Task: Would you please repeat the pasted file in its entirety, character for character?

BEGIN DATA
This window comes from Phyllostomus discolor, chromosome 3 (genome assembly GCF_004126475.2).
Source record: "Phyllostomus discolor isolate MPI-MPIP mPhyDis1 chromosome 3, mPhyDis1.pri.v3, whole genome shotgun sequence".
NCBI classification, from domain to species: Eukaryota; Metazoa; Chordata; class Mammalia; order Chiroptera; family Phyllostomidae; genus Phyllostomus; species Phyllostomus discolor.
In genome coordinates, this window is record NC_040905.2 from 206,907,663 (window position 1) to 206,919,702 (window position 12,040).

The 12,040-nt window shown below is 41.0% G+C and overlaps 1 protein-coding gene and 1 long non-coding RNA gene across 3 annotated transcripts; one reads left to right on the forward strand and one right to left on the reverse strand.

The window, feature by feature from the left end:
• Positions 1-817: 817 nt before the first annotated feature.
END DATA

This window comes from Phyllostomus discolor, chromosome 3 (genome assembly GCF_004126475.2).
Source record: "Phyllostomus discolor isolate MPI-MPIP mPhyDis1 chromosome 3, mPhyDis1.pri.v3, whole genome shotgun sequence".
NCBI classification, from domain to species: Eukaryota; Metazoa; Chordata; class Mammalia; order Chiroptera; family Phyllostomidae; genus Phyllostomus; species Phyllostomus discolor.
In genome coordinates, this window is record NC_040905.2 from 206,907,663 (window position 1) to 206,919,702 (window position 12,040).

The 12,040-nt window shown below is 41.0% G+C and overlaps 1 protein-coding gene and 1 long non-coding RNA gene across 3 annotated transcripts; one reads left to right on the forward strand and one right to left on the reverse strand.

The window, feature by feature from the left end:
• Positions 1-817: 817 nt before the first annotated feature.